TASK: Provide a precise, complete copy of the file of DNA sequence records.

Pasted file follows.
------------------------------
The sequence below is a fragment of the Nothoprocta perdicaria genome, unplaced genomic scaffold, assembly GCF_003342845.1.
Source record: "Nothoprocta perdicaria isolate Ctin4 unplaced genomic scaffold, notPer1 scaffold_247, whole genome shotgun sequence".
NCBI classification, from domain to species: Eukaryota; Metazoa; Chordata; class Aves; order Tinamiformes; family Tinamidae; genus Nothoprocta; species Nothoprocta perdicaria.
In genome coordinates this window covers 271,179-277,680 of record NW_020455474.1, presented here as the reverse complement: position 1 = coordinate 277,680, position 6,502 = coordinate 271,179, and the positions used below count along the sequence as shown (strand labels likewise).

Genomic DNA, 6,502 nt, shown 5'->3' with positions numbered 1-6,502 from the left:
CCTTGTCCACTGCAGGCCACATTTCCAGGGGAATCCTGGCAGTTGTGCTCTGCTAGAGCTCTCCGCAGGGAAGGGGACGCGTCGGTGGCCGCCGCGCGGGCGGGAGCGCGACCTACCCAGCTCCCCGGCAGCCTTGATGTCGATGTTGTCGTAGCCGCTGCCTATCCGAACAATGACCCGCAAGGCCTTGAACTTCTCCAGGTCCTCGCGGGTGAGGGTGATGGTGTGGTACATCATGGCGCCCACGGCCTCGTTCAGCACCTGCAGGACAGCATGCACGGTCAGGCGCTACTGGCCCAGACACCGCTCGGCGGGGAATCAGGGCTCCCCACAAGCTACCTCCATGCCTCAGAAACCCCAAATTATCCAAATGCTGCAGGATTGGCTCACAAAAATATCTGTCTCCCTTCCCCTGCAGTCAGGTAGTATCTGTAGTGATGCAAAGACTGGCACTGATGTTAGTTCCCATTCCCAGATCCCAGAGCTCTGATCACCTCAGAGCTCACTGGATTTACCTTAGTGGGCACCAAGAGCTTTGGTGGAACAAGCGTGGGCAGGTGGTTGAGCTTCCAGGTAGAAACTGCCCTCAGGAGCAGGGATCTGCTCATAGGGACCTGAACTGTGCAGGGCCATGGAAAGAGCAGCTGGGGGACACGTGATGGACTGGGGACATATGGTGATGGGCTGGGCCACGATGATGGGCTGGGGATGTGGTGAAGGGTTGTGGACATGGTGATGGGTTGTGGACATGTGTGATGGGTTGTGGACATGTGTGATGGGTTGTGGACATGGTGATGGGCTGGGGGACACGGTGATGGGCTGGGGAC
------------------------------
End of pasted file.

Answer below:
The sequence below is a fragment of the Nothoprocta perdicaria genome, unplaced genomic scaffold, assembly GCF_003342845.1.
Source record: "Nothoprocta perdicaria isolate Ctin4 unplaced genomic scaffold, notPer1 scaffold_247, whole genome shotgun sequence".
NCBI classification, from domain to species: Eukaryota; Metazoa; Chordata; class Aves; order Tinamiformes; family Tinamidae; genus Nothoprocta; species Nothoprocta perdicaria.
In genome coordinates this window covers 271,179-277,680 of record NW_020455474.1, presented here as the reverse complement: position 1 = coordinate 277,680, position 6,502 = coordinate 271,179, and the positions used below count along the sequence as shown (strand labels likewise).

Genomic DNA, 6,502 nt, shown 5'->3' with positions numbered 1-6,502 from the left:
CCTTGTCCACTGCAGGCCACATTTCCAGGGGAATCCTGGCAGTTGTGCTCTGCTAGAGCTCTCCGCAGGGAAGGGGACGCGTCGGTGGCCGCCGCGCGGGCGGGAGCGCGACCTACCCAGCTCCCCGGCAGCCTTGATGTCGATGTTGTCGTAGCCGCTGCCTATCCGAACAATGACCCGCAAGGCCTTGAACTTCTCCAGGTCCTCGCGGGTGAGGGTGATGGTGTGGTACATCATGGCGCCCACGGCCTCGTTCAGCACCTGCAGGACAGCATGCACGGTCAGGCGCTACTGGCCCAGACACCGCTCGGCGGGGAATCAGGGCTCCCCACAAGCTACCTCCATGCCTCAGAAACCCCAAATTATCCAAATGCTGCAGGATTGGCTCACAAAAATATCTGTCTCCCTTCCCCTGCAGTCAGGTAGTATCTGTAGTGATGCAAAGACTGGCACTGATGTTAGTTCCCATTCCCAGATCCCAGAGCTCTGATCACCTCAGAGCTCACTGGATTTACCTTAGTGGGCACCAAGAGCTTTGGTGGAACAAGCGTGGGCAGGTGGTTGAGCTTCCAGGTAGAAACTGCCCTCAGGAGCAGGGATCTGCTCATAGGGACCTGAACTGTGCAGGGCCATGGAAAGAGCAGCTGGGGGACACGTGATGGACTGGGGACATATGGTGATGGGCTGGGCCACGATGATGGGCTGGGGATGTGGTGAAGGGTTGTGGACATGGTGATGGGTTGTGGACATGTGTGATGGGTTGTGGACATGTGTGATGGGTTGTGGACATGGTGATGGGCTGGGGGACACGGTGATGGGCTGGGGAC